Join These Folks and Start Your Own Fundraiser

She Did What for Water?

Stacey’s dream; to raise enough money to help The Water Project build a well to provide clean, safe water to a community in Africa.

She’s committed to seeing it happen.

Really committed… like… shave her head committed.

Stacey’s put all her hair on the line on the floor.  She promised to chop off her “blonde locks” in return for donations to her water well fundraising campaign, and even before she’s hit her goal, Stacey has kept that promise!!

Stacey says she’s “trading something that is very valuable to me, to give others a chance at life!”

In addition to inspiring her friends to give, all that beautiful blonde hair is now on its way to creating a wig for a cancer patient – doubling the good!

Now it’s your turn.

Help Stacey Fund a Well like This!

Stacey’s close friends worked really hard to raise over $1,800.  But there’s still a ways to go to reach the goal.

You can join in by donating to her fundraising page.  Together, you’ll fund a water well in Kenya, helping unlock potential in a developing community. You’ll help Stacey achieve her goal and you’ll change the lives of hundreds of people.

…and you don’t even need to harm a hair on your own head (unless you want to, which would be cool, so send a video).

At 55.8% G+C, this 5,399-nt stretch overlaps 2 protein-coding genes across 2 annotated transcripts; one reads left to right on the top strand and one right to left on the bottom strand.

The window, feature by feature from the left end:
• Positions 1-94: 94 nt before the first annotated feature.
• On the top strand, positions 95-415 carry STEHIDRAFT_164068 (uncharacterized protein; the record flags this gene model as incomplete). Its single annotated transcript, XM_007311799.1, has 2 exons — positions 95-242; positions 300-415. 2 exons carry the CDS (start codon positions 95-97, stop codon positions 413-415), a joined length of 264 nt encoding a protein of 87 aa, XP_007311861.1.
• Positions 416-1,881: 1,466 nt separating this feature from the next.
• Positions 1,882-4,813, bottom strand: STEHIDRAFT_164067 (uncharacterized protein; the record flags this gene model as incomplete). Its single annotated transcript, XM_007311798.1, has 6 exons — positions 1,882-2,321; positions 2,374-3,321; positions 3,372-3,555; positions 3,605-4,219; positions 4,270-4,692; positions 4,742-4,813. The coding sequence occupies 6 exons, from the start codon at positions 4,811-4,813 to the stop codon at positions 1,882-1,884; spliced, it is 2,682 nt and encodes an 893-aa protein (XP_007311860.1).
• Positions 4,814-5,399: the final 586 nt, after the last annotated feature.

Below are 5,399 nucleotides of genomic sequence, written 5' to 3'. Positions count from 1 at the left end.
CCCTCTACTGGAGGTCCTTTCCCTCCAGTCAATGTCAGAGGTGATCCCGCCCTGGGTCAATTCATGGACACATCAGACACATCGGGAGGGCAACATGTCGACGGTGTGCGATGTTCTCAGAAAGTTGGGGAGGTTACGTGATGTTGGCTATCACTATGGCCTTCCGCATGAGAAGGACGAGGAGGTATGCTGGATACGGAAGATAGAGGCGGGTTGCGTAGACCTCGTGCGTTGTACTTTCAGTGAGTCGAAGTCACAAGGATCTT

Well by Well – We Can Do That

We all know how much our military men and women give in service to our country, but LT Jared N. Smith, Command Chaplain in the Naval Air Facility El Centro, also encourages his congregation to give generously to important causes like The Water Project.

The Navy must donate the congregation’s weekly collection to non- profit organizations, and Jared makes sure that they give to local, national, and global causes.  After hearing about The Water Project from a donation his brother made and learning more about water scarcity, Jared decided to give some of the congregation’s funds to fight water scarcity.

Jared says that the water crisis is something that some Navy men and women have experienced firsthand. Before entering the military, he had such an experience. Jared spent three weeks in the Democratic Republic of Congo where he saw people walk miles for dirty water with no clean water available. “The most motivating factor for me to give is that I have seen the people who are impacted by this work, and I encourage those who have had these experiences to tell our stories of the people affected.”

LT Jared N. Smith, Command Chaplain in the Naval Air Facility El Centro

The money that Jared’s congregation donates is given to be used wherever it is needed.  He says it’s important to support the effort however necessary because addressing water scarcity is one of the most effective ways to fight poverty.

His humility and the generosity of his congregation just add to the admiration we hold for our service men and women who give so selflessly in so many ways. Jared believes that we can all work to end the water crisis.

Knowing how tirelessly our men and women of the military work can inspire us all to do our part in ending this crisis. As Jared says, it will happen if we continue our hard work. “There’s no reason we cannot provide clean water to everyone in the world who needs it. . . well by well, town by town, village by village, country by country, we can do that.”